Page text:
Saturday, March 28, 2015

For the Love of a Letter

I am not a woman of letters, at least not in the formal sense of that phrase, but I am a woman who writes letters, and this past February I signed in with InCoWriMo (International Correspondence Writing Month) to have my own experience of what my husband found so enjoyable the year before.

I am a part of that generation where letter writing was the only means of distance correspondence. Yes, there were phones. I’m not that ancient. But if you had a father that limited the household to 5 minute long distance phone calls, you were and remained basically a letter writer. In truth, the most exciting time of my day at university was mail call, when you went to your mail box to see if anyone had written to you. And nothing felt so treasured at the letter or letters you carried to your dorm to read in delicious solitude.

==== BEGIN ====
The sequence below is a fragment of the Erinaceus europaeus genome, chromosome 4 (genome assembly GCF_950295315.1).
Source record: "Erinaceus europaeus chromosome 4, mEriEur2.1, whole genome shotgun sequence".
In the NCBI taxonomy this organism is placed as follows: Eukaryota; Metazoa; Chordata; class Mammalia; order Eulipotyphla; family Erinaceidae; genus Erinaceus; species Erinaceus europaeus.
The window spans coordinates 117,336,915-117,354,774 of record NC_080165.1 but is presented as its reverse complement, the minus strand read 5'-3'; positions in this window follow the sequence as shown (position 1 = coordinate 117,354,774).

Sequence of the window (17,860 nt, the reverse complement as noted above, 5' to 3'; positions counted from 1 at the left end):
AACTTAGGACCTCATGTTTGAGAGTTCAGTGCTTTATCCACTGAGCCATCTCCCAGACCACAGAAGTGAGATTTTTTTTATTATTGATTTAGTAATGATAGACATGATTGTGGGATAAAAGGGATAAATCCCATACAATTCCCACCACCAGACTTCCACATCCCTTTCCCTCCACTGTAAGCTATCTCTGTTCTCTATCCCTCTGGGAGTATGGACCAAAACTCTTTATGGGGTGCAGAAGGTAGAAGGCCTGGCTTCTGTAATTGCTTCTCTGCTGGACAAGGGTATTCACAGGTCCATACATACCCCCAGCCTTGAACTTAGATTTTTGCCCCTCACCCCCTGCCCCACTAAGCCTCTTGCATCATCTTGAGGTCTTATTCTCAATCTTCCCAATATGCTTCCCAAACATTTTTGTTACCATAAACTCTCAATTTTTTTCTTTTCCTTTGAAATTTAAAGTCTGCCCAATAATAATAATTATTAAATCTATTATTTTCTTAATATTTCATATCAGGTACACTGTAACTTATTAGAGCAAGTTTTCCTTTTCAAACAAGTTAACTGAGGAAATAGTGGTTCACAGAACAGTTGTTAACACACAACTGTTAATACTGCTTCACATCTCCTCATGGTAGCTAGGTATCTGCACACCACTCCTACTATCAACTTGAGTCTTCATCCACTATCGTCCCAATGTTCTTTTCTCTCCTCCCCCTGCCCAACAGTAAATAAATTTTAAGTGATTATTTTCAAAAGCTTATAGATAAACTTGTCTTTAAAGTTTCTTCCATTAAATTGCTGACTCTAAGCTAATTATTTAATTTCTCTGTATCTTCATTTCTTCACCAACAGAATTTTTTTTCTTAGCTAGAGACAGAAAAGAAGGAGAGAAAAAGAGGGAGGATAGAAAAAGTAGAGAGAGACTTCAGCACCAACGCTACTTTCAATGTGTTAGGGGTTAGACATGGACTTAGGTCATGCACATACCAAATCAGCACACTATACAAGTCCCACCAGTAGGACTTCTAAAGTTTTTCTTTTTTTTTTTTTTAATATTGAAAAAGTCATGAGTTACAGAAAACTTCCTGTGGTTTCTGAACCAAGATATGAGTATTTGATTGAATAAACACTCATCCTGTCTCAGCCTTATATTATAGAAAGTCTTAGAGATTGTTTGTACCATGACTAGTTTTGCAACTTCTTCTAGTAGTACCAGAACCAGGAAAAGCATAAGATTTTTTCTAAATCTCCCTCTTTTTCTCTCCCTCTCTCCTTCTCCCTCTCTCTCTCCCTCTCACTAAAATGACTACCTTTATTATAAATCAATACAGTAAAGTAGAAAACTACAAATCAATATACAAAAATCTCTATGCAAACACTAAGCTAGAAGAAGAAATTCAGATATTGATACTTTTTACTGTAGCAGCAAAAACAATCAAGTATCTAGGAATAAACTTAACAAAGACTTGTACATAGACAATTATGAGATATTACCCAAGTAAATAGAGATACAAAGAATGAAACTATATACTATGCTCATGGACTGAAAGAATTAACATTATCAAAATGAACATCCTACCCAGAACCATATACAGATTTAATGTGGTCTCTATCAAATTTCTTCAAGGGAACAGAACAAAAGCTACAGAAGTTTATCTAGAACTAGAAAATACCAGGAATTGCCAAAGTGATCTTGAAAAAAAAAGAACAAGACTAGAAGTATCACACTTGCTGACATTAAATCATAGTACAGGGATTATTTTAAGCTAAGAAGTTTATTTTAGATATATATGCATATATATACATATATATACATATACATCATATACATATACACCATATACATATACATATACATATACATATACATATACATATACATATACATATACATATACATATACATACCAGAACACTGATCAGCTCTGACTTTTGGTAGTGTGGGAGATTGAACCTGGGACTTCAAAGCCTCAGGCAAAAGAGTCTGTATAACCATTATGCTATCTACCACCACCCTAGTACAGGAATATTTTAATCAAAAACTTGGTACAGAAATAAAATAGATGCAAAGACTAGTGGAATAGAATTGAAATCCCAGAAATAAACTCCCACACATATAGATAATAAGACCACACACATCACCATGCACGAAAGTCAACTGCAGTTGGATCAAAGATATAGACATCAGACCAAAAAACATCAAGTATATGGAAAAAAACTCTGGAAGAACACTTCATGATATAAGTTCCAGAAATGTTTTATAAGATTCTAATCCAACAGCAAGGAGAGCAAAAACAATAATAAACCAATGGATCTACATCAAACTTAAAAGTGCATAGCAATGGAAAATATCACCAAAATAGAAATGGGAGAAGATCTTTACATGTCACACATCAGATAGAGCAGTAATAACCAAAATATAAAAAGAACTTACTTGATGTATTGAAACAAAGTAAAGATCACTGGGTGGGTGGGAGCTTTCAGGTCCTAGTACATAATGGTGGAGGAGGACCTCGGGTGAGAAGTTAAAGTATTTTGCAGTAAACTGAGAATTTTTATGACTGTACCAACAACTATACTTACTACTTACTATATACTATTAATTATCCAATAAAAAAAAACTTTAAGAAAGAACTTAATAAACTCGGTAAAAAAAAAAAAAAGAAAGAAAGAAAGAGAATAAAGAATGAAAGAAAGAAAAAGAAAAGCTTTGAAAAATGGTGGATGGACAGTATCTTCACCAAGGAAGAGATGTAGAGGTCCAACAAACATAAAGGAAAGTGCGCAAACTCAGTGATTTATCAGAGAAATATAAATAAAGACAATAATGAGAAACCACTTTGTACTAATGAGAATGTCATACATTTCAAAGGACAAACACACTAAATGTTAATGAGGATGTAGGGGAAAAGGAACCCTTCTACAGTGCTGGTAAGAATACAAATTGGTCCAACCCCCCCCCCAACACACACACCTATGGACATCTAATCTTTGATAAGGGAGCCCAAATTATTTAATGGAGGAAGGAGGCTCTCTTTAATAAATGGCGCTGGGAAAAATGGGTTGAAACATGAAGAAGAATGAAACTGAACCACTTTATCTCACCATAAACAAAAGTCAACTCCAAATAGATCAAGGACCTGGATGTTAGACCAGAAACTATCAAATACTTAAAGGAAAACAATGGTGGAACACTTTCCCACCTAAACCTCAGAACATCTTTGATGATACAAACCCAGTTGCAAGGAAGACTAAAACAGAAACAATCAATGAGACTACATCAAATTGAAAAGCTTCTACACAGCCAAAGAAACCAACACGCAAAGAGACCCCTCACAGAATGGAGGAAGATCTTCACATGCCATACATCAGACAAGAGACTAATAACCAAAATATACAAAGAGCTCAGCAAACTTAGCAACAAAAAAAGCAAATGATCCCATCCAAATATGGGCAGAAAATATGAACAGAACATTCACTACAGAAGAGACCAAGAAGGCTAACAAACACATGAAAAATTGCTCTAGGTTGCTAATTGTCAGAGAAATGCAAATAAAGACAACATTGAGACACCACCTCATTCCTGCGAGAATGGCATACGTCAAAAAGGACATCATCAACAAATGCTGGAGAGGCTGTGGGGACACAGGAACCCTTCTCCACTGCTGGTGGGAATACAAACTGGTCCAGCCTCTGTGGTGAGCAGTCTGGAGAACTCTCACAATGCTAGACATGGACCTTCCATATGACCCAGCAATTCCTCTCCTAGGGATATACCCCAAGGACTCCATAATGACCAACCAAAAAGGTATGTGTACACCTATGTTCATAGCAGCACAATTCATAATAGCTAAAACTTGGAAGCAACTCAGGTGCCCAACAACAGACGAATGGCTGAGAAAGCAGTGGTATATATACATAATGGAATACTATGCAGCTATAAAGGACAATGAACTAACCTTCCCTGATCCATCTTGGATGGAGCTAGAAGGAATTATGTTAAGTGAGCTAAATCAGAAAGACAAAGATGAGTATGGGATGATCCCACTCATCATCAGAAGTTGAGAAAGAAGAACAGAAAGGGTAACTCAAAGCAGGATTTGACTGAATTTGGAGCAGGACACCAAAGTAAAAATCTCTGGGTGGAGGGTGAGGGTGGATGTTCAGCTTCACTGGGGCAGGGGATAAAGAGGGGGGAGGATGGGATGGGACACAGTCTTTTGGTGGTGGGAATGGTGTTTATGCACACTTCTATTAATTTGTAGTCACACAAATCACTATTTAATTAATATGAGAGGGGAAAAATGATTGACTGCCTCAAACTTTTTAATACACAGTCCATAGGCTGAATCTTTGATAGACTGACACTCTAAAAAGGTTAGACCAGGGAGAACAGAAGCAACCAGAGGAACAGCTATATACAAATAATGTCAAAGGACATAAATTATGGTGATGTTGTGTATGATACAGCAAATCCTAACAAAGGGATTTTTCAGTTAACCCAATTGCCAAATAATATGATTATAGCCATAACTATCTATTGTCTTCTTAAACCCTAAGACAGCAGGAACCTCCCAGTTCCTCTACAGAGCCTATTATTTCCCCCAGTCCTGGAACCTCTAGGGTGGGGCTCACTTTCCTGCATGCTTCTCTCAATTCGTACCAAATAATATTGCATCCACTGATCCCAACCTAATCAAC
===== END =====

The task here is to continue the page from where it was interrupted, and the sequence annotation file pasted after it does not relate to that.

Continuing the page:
In fact, Bert and I started our relationship via letter, preceded by
only two short conversations over a weekend when he spoke once in Vancouver. We wrote for 3 ½ years, filling seven journals, particularly exploring the Vietnam War due to its impact on both of us. They were marvelous, honest conversations, for when you are writing in a journal, there is no taking it back or hitting delete. That correspondence blossomed into friendship, then love and ultimately marriage. How’s that for the power of the pen.